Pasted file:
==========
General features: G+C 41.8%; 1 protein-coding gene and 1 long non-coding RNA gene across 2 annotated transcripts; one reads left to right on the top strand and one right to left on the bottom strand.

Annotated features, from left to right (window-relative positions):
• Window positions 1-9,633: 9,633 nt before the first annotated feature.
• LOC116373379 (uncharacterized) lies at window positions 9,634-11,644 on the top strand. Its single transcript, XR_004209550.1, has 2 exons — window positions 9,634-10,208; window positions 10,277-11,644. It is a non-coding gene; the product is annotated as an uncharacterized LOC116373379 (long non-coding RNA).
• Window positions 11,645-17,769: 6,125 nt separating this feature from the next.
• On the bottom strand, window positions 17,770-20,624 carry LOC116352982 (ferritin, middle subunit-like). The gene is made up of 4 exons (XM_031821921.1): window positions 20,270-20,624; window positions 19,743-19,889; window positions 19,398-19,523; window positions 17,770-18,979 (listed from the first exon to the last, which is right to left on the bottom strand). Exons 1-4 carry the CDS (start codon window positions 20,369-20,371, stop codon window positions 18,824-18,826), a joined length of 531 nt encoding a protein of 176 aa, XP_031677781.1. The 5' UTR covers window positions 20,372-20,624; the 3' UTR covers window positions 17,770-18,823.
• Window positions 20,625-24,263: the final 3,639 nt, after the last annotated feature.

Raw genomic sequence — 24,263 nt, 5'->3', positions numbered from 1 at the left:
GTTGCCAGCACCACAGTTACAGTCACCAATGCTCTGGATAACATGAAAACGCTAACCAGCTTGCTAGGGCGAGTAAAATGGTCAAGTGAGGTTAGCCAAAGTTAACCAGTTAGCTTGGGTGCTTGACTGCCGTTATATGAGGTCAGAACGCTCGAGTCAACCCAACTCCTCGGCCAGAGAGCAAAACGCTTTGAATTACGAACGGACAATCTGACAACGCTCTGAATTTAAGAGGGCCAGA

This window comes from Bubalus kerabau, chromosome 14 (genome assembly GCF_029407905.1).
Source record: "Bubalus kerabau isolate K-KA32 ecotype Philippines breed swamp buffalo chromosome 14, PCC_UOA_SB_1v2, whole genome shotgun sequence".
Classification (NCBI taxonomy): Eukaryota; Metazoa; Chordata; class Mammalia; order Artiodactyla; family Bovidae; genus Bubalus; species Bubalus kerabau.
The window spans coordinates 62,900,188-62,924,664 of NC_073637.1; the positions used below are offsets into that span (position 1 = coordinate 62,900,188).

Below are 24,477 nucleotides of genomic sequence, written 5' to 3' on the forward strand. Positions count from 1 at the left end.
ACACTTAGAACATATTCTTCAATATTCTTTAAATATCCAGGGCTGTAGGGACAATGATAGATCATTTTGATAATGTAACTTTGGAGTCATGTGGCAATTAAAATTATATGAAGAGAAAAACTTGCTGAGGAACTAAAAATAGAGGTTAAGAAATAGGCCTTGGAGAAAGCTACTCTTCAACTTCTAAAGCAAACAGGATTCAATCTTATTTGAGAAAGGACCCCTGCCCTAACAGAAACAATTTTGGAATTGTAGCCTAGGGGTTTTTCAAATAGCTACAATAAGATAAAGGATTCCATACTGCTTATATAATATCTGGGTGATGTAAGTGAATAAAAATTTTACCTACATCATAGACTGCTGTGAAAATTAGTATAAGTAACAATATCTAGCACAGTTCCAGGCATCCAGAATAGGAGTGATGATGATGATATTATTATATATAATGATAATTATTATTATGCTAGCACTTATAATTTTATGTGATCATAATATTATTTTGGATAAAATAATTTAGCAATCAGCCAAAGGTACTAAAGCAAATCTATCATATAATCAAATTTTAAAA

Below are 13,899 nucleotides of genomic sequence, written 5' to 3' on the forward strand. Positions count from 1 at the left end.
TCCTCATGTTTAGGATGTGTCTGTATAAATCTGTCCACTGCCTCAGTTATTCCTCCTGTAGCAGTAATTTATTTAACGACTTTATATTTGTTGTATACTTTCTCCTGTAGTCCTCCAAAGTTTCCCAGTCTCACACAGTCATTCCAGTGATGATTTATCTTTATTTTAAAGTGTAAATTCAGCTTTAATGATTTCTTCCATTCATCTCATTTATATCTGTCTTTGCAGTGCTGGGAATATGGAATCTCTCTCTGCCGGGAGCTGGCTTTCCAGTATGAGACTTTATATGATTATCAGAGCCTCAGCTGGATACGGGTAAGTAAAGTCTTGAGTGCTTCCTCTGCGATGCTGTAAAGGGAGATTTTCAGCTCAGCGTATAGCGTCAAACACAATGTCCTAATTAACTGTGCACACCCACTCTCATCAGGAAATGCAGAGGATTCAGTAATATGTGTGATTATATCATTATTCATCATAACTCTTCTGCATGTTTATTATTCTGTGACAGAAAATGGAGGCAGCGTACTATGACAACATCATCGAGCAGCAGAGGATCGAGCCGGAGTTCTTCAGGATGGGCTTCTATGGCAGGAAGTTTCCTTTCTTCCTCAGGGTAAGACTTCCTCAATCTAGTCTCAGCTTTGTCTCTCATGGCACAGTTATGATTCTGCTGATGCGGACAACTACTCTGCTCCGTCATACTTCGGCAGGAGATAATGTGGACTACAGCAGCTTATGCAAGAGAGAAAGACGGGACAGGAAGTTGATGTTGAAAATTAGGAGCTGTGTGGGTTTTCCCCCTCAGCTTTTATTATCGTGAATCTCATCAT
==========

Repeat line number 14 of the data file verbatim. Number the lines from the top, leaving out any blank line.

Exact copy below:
Below are 24,477 nucleotides of genomic sequence, written 5' to 3' on the forward strand. Positions count from 1 at the left end.